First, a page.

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Union Pacific Railroad Co. v. Taylor Truck Line, Inc.

United States District Court, W.D. Louisiana, Monroe Division

March 8, 2017

UNION PACIFIC RAILROAD CO.
v.
TAYLOR TRUCK LINE, INC., ET AL. R & L BUILDERS SUPPLY, INC., ET AL.
v.
UNION PACIFIC RAILROAD CO., ET AL.

          MEMORANDUM ORDER

          KAREN L. HAYES UNITED STATES MAGISTRATE JUDGE.

         Before the undersigned Magistrate Judge, on reference from the District Court, are two discovery-related motions [doc. #s 236 & 237], as twice supplemented [doc. #s 274 & 281], and associated requests for sanctions, filed by defendants, Taylor Truck Line Inc., Taylor Logistics Inc, College City Leasing, LLC, Daniel Shackleford, and Taylor Consolidated Inc. (collectively, “Taylor”). The motions, as supplemented, are opposed. For reasons explained below, the motions are DENIED.[1]

         Background[2]

         On October 10, 2016, Taylor filed the instant motions to compel Union Pacific Railroad Company (“UPRC”): 1) to respond to outstanding discovery responses, and 2) to produce documents in response to two subpoenas and to schedule the deposition of Doug Woods. Specifically, the former motion sought an order compelling UPRC to provide responses to Taylor's Second, Third, Fourth, and Fifth Sets of Interrogatories, plus its Second and Third Sets of Request for production. The latter motion sought an order compelling UPRC to respond to Taylor's subpoenas served on July 22 and August 25, 2016, and to compel the deposition of UPRC's 30(b)(6) witness, Doug Woods.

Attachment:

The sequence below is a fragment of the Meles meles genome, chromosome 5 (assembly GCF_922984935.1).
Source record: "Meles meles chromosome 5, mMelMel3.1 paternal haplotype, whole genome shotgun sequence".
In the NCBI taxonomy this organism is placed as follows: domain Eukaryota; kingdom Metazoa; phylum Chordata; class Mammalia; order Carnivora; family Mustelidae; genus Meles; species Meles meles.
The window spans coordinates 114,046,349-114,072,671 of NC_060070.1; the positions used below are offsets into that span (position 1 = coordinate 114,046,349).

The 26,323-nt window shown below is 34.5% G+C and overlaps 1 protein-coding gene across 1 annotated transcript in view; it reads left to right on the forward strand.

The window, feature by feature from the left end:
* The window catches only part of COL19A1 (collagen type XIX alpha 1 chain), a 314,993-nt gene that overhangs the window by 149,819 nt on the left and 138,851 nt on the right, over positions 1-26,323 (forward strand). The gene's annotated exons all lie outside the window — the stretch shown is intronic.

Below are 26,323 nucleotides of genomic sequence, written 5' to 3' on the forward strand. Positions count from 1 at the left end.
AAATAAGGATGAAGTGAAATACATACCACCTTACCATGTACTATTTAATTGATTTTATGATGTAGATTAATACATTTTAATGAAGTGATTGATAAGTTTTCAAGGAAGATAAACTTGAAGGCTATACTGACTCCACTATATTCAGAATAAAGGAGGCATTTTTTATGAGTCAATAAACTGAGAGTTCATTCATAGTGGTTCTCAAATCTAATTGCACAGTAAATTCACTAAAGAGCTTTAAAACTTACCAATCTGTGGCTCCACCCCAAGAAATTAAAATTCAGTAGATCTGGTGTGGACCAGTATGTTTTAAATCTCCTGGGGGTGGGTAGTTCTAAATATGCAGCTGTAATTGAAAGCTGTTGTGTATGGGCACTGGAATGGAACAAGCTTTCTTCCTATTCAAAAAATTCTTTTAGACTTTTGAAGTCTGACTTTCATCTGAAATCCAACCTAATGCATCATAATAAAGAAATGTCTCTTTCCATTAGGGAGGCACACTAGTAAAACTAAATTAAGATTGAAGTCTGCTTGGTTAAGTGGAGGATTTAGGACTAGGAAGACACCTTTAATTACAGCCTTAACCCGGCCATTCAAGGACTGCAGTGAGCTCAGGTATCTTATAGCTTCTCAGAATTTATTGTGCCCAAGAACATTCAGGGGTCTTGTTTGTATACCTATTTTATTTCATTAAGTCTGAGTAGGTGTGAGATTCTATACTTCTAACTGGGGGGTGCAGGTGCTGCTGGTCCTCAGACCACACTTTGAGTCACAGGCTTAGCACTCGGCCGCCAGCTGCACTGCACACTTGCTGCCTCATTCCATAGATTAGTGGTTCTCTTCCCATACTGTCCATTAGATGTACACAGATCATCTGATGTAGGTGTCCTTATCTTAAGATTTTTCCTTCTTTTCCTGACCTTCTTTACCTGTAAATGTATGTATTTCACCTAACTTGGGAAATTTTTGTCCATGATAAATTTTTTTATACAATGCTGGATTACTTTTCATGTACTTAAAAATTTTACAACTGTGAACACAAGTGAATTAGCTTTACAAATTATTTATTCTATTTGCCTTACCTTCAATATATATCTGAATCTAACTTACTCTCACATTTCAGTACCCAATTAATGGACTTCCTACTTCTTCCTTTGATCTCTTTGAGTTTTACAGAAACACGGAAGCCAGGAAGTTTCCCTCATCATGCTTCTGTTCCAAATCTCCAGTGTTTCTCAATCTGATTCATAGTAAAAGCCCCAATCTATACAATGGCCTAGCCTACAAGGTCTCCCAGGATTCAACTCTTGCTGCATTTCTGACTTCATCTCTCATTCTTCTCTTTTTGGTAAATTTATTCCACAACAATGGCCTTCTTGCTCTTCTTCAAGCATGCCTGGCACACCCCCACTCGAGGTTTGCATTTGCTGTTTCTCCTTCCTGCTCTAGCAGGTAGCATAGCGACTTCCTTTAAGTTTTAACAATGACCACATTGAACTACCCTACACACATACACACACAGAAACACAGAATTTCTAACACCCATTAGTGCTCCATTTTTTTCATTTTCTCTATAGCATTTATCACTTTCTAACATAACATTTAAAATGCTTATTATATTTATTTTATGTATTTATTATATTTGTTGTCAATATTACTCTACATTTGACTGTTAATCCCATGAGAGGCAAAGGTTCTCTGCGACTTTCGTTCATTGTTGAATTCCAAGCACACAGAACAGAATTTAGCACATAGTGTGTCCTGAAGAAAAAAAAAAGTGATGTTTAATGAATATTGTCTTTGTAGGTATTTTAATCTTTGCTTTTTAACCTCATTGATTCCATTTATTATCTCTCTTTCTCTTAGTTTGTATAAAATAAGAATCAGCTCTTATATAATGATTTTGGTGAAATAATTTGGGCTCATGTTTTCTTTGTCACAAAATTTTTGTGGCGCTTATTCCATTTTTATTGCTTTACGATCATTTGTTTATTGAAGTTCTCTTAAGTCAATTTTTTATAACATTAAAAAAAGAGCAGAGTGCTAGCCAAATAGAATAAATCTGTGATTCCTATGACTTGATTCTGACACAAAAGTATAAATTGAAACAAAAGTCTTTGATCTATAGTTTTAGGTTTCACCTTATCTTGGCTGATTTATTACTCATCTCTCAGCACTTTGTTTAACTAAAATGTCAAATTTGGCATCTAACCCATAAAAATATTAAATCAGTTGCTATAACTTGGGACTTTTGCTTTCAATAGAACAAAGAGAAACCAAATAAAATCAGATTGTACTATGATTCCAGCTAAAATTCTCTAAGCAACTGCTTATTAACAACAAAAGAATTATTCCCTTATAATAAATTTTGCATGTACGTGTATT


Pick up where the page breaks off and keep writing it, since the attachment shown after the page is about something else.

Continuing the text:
Following the parties' ongoing ameliorative efforts, on December 30, 2016, Taylor supplemented its motions to narrow the scope of the disputed discovery. On February 8, 2017, Taylor again supplemented its motions to winnow down the discovery impasse to one interrogatory, and two items of documents that were listed in the records subpoenas.

         On February 9, 2017, the court ordered UPRC to file a response to the motions by February 21, 2017. (Feb. 9, 2017, Order [doc. # 282]). On February 21, 2017, UPRC filed its “supplemental”[3] opposition to Taylor's motions to compel. [doc. # 285]. Taylor did not file a reply. The matter is ripe.

         Analysis

         I. Motion to Compel Discovery Responses [doc. # 236]

         a) Law

         Rule 33 provides that a party may serve an interrogatory on another party that relates to any matter that may be inquired into under Rule 26(b). Fed.R.Civ.P. 33(a)(2). The interrogatories must be answered by the party to whom they are directed. Fed.R.Civ.P. 33(b)(1). A party seeking discovery may move for an order compelling production against another party when the latter has failed to answer an interrogatory. See Fed.R.Civ.P. 37(a)(3)(B). An evasive or incomplete response is treated as a failure to respond. Fed.R.Civ.P. 37(a)(4).

         Under Rule 26(b),

[u]nless otherwise limited by court order, the scope of discovery is as follows: Parties may obtain discovery regarding any nonprivileged matter that is relevant to any party's claim or defense and proportional to the needs of the case, considering the importance of the issues at stake in the action, the amount in controversy, the parties' relative access to relevant information, the parties' resources, the importance of the discovery in resolving the issues, and whether the burden or expense of the proposed discovery outweighs its likely benefit. Information within this scope of discovery need not be admissible in evidence to be discoverable.

Fed. R. Civ. P. 26(b)(1).

         The courts understand the rule to provide for broad and liberal discovery. See Schlagenhauf v. Holder, 379 U.S. 104, 114-5 (1964); Hickman v. Taylor, 329 U.S. 495, 507, 67 S.Ct. 385 (1947). Nonetheless, the scope of discovery is limited by relevance, albeit “relevance” is ...


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